At 16 years of age, Chloe Hudson thought she knew exactly where her life was going. Ambitious, intelligent, and unafraid to dive into the deepest waters of education and hard work, Hudson planned to be a plastic surgeon. She never dreamed that her chosen field simply wouldn’t be the right fit, nor that she would instead find tremendous satisfaction through a career in high-level precision welding.
That’s the happy detour that the South Carolina native eventually found, though, and it led her to become a respected and masterful welder behind a torch at Joe Gibbs Racing/Joe Gibbs Aerospace. She’s also the clever content creator behind much of multi-time Funny Car champion Matt Hagan’s social media on race weekends, and her out-of-the-box, imaginative posts have brought a new, fresh perspective to top-tier drag racing on Instagram.
Arc Magazine – Fenix Fotography photo
Hudson initially picked up welding at the age of 16 when she took it as a high school elective, and although it did not initially deter her from her chosen path to the medical field, it served a certain purpose.
“I had a fascination with Jeeps, World War II, historical steel-bodied things,” she says. “That stuff really piqued my interest, but I was too poor to afford aftermarket parts. When you have friends in that world, you get a taste of what you can buy – but if you can’t buy it, you get a taste for what you can make.”
Later, while working in nuclear maintenance at a power station in South Carolina to pay her way through school, Hudson realized that the craft of welding could actually be quite lucrative. After getting some hands-on experience in the medical field and realizing that her initial dream wasn’t her true passion, she shifted gears and leaned into gaining a proper education in welding. Hudson received a valuable scholarship through the Mike Rowe Works Foundation for one semester, and she worked to put herself through the remainder of school. Along the way, she received a category award in the esteemed SkillsUSA competition and began to garner respect in the field.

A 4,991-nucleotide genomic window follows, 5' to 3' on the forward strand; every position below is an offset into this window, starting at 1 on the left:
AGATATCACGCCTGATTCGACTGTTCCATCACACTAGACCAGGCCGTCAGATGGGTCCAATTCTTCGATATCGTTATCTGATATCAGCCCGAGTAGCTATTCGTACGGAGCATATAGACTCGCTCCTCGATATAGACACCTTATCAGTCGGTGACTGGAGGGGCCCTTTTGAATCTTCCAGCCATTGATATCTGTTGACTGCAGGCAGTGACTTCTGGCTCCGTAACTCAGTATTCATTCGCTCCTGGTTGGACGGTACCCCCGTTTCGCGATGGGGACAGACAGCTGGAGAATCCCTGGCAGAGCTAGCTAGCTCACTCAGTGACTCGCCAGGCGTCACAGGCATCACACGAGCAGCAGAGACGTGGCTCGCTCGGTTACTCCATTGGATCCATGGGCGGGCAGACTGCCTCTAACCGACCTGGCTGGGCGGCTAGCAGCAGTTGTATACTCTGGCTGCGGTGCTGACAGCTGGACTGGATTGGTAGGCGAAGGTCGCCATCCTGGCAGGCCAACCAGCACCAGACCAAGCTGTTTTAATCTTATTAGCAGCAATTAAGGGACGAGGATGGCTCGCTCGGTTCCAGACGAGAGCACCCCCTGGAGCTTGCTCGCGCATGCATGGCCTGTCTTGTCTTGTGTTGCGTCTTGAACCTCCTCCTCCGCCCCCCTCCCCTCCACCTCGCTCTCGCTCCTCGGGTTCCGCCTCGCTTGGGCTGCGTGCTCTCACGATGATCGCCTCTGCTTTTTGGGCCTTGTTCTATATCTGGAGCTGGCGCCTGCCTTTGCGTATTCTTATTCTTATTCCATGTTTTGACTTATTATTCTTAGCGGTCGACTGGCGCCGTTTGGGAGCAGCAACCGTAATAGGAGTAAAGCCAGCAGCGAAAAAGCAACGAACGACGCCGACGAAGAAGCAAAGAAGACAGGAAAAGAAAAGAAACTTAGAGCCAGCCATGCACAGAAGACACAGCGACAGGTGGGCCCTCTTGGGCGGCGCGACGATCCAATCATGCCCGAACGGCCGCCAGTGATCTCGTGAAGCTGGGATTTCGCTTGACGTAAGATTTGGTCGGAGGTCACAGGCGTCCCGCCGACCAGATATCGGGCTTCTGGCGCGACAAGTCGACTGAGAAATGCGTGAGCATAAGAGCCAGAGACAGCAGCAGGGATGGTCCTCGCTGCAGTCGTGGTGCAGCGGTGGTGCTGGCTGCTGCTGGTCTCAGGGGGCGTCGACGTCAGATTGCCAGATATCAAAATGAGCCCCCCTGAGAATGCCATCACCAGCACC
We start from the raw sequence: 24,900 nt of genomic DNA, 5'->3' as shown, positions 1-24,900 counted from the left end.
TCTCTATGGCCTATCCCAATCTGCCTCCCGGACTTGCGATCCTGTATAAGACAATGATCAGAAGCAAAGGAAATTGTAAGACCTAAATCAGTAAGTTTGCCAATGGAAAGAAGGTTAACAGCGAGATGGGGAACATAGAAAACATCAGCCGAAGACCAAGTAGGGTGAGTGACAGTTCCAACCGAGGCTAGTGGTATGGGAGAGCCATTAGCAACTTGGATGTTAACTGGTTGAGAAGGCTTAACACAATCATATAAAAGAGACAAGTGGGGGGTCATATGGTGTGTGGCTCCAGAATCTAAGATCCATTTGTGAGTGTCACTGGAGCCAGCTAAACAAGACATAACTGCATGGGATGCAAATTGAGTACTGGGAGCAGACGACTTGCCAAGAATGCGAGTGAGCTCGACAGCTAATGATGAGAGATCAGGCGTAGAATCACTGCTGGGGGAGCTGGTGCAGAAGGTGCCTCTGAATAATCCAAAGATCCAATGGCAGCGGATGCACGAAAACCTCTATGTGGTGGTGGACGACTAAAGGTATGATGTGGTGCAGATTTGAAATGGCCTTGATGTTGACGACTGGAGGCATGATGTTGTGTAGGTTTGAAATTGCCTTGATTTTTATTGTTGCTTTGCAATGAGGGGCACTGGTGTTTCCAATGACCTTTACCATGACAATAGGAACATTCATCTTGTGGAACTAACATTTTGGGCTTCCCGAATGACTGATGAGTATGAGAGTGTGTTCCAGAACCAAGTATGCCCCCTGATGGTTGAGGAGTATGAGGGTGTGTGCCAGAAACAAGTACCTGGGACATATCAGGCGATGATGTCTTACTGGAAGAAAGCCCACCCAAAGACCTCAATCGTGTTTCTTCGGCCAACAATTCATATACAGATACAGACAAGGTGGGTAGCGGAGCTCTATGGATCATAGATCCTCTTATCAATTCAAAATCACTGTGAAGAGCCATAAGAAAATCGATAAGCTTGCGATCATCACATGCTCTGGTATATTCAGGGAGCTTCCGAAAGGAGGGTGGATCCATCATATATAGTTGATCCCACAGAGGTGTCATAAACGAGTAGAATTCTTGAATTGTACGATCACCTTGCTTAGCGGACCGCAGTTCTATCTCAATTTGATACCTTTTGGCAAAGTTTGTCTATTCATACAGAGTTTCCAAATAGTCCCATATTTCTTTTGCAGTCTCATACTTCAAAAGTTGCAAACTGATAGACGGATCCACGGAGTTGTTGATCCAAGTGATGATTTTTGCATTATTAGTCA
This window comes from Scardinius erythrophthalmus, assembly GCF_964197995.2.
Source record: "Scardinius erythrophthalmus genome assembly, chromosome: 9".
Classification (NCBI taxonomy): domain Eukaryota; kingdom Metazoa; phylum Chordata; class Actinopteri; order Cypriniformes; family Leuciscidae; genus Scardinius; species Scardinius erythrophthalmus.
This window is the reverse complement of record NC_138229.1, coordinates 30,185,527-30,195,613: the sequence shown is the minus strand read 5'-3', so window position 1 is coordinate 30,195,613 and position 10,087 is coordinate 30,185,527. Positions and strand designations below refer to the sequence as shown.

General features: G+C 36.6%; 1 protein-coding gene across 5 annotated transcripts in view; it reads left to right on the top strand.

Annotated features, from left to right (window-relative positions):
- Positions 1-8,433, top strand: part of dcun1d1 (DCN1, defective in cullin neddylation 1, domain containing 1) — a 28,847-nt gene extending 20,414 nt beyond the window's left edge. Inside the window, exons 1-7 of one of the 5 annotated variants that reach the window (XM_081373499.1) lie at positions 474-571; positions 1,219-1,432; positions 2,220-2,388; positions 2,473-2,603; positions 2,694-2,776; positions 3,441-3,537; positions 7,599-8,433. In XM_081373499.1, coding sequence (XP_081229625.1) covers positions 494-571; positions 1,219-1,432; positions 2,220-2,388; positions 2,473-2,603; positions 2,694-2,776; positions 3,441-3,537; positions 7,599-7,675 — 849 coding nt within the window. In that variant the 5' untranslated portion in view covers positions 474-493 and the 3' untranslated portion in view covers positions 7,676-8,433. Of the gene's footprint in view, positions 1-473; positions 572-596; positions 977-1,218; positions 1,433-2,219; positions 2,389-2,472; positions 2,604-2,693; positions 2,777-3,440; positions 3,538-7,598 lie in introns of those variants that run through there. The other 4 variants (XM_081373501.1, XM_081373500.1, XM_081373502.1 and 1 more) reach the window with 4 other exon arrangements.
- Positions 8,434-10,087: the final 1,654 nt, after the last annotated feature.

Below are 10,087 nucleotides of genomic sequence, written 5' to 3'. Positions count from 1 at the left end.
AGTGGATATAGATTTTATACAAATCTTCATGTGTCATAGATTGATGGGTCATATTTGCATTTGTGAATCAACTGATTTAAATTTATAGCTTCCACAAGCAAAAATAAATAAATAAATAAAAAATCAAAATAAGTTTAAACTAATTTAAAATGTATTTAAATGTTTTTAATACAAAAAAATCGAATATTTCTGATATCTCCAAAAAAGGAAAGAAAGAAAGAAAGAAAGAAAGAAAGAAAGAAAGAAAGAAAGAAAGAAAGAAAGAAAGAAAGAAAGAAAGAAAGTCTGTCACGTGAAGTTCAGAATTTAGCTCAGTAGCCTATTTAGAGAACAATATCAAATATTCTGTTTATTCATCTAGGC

“In the process, I ended up really falling in love with it,” she says. “I loved TIG welding from the start, and all I wanted to do was high-level precision TIG work. From there, I built dry cask storage containers for spent nuclear fuel, then I went to hydroelectric turbine unit shutdowns and refurbishment, then on to aerospace and motorsports. I’ve hit all my major industries across the board.”
At the racetrack, her reputation as an expert welder has spread through the pits, and Hudson has been called on regularly for emergencies that demand efficient precision. Although it isn’t an official role, she’s eager to help and is honored that her proven skills with a welding torch have made her a hot commodity. She’s welded the flange onto a turbo housing for Comp champion Bruno Massel, worked on wheelie bars for Elite Motorsports, fixed headers on a Pro Stock car, and repaired the exhaust hanger on Matt Smith’s Pro Stock Motorcycle before his championship round in 2022.
“I secretly think they know I love it so much I’d do it for free,” she jokes. “But really, it speaks to them trusting me. Before the semifinals or finals, I’ve been called on to fix things in a quick turnaround time, and they’ve trusted me for my work. [These teams] have been 100% all-in, and that’s been the biggest compliment.”
Hudson has done extensive work with companies such as Lincoln Electric and TMS Titanium, including building wing supports for every car in the SRX Series, and she’s done work in F1, as well as the NASCAR xfinity, Truck, and Cup series.
“I’ve hit a pinnacle in my career, and I love it,” she says. “I’m satisfied, and if nothing changes for me in 10 years, I’m good. I always feel guilty if I ever say I’m tired, because I have such an amazing life. I don’t care that it’s seven days a week – look what I get to do.”
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